The challenge seems simple: create a new game. The caveat?
We have to complete a prototype in one week.
It may seem counter-intuitive to learn a new programming language in that one week, but actually it is the perfect opportunity to try something completely new. Because this challenge isn’t about creating a perfect finished product; it’s about trying out new ways to improve any part of our process. If it doesn’t work, that’s okay. But, if it does work, it could become an improvement that saves time and resources.
This type of challenge meant staying up until 2 am in the morning with my teammates in a sort of creative delirium. At the end of the week, we had a new game to show; the type of game we couldn’t have created in our normal process. I felt relief, pride and a deeper connection to my colleagues.
Welcome to Innovation Week at MIND Research Institute.
I am used to this style of working; though when I stayed up until 2 am in the morning with my dorm-mates playing Minecraft, I considered it leisure at first. I was a server manager, and I was soon to learn that managing a server meant more than making sure everything was technically working. Surprisingly, it also meant mediating squabbles between players -at any time of the night or day- and fostering a sense of community.
This social element was unexpected, but it is inherent in most games. Social interactions have the power to alter your experience of the game, from collaborating with others to solve a problem to thinking like your opponent in order to outwit them. Games have a lot to contribute to teaching complex problem-solving skills. Skills that are valuable in innovative workplaces and aren’t usually taught in a traditional classroom.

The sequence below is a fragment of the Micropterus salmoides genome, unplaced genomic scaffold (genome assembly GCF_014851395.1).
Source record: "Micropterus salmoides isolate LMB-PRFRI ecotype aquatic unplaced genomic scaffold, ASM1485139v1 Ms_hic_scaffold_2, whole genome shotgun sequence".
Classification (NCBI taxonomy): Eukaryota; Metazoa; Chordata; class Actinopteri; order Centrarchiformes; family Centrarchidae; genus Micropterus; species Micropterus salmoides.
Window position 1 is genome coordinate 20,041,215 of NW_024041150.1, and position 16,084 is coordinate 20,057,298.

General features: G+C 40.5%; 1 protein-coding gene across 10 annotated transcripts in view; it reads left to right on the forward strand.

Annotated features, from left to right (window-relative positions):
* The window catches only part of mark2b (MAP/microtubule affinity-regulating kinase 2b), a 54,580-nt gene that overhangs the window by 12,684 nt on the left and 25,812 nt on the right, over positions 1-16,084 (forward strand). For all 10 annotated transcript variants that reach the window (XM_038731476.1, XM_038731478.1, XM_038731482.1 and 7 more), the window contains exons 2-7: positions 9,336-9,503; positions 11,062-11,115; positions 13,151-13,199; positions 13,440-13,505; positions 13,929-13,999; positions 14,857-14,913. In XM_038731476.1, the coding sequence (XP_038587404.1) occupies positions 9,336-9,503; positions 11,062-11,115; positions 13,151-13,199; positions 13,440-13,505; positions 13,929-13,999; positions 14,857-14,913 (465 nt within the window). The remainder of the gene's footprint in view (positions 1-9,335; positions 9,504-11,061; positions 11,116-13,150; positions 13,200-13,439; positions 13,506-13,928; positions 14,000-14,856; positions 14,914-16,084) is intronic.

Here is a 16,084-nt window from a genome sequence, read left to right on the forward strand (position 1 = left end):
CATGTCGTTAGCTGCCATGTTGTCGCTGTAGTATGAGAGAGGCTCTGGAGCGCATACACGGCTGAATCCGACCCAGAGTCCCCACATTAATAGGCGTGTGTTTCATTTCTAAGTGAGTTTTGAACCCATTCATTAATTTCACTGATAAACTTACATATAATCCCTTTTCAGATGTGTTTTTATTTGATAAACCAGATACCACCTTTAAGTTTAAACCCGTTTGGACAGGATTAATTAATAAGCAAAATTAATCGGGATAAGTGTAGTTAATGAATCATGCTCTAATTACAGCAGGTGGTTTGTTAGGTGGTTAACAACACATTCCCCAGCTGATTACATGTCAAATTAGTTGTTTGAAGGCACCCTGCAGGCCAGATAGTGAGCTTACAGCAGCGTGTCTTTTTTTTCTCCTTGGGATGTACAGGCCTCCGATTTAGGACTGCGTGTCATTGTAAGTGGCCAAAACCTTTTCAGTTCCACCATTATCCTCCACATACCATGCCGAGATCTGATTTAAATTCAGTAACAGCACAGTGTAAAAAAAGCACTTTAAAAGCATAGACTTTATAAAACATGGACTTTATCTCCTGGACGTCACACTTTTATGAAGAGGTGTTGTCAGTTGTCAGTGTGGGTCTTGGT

When I heard a presentation from Nigel Nisbet and Angela Bertolini about MIND Research Institute and the ST Math instructional programs, I thought, This is the way learning should be: visual, interactive and invigorating. MIND is doing something right.
Soon after that, I was working at MIND part-time while I completed my bachelor's degree in mathematics and computer science at University of California Irvine. Now, having completed my degree and working at MIND full-time for just over a month, I see how much learning is valued at MIND.
I can see the difference when my peers from UCI talk about their jobs with a resigned sigh or frantic worry. Instead of pushing work off to other departments, or stressing about a deadline, at MIND we approach the challenge head-on: How can we solve this problem?
That approach makes sense, because our mission is so immense, we need all hands and all minds on deck. How else will we be ever able to ensure all students are mathematically equipped to solve the world’s most challenging problems?
“Can we do this?” I ask, offering an idea on how to improve Laser Box, a life-sized version of our strategy app KickBox, which will be featured at our annual Math Fair.
In the game Laser Box, problem-solvers turn and move mirrors to get the laser to hit the target.
That sense of autonomy, of taking ownership of the project, is something that stands out at MIND. It is no surprise to me that 95% of my colleagues say that MIND offers great challenges. Like a game, each challenge has a purpose and each tiny completion leads me just a little bit closer to fulfilling our greater mission.
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About the Author
Austin Fringer is a Mathematician at MIND Research Institute and a member of the innovative team leading the learning revolution.